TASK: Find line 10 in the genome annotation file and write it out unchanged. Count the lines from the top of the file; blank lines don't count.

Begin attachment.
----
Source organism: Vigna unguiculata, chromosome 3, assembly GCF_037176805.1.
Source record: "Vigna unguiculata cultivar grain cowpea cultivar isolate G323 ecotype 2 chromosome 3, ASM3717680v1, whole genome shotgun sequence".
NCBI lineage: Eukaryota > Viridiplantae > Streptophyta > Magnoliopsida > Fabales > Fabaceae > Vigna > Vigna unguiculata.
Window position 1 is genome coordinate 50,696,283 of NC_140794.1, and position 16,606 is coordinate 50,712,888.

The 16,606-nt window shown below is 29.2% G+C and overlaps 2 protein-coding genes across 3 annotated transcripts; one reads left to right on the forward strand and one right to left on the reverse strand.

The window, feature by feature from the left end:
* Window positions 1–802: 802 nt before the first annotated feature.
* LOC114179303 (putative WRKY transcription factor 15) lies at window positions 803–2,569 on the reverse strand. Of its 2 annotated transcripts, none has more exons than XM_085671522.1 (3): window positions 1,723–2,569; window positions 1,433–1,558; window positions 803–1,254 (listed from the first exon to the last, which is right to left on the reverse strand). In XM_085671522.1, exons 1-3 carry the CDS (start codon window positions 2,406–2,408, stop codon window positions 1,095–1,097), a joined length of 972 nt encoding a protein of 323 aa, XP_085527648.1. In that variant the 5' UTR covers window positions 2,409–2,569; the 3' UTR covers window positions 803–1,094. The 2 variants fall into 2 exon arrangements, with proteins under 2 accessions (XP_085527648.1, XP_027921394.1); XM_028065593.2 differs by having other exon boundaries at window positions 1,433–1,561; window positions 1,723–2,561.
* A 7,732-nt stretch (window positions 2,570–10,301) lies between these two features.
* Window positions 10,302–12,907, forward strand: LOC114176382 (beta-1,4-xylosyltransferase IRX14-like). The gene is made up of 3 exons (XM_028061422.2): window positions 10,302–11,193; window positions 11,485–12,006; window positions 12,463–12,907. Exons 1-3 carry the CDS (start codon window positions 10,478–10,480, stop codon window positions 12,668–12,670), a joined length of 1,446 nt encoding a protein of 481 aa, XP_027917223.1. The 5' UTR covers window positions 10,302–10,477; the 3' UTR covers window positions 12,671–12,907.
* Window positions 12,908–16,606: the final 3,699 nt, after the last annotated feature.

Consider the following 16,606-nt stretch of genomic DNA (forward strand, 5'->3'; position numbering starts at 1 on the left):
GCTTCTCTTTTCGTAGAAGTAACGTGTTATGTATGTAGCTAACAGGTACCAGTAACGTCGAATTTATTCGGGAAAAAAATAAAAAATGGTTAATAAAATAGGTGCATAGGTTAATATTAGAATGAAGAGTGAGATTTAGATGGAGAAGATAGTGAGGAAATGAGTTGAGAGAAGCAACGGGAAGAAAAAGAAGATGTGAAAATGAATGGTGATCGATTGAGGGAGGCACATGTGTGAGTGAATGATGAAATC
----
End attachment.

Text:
* Window positions 10,302–12,907, forward strand: LOC114176382 (beta-1,4-xylosyltransferase IRX14-like). The gene is made up of 3 exons (XM_028061422.2): window positions 10,302–11,193; window positions 11,485–12,006; window positions 12,463–12,907. Exons 1-3 carry the CDS (start codon window positions 10,478–10,480, stop codon window positions 12,668–12,670), a joined length of 1,446 nt encoding a protein of 481 aa, XP_027917223.1. The 5' UTR covers window positions 10,302–10,477; the 3' UTR covers window positions 12,671–12,907.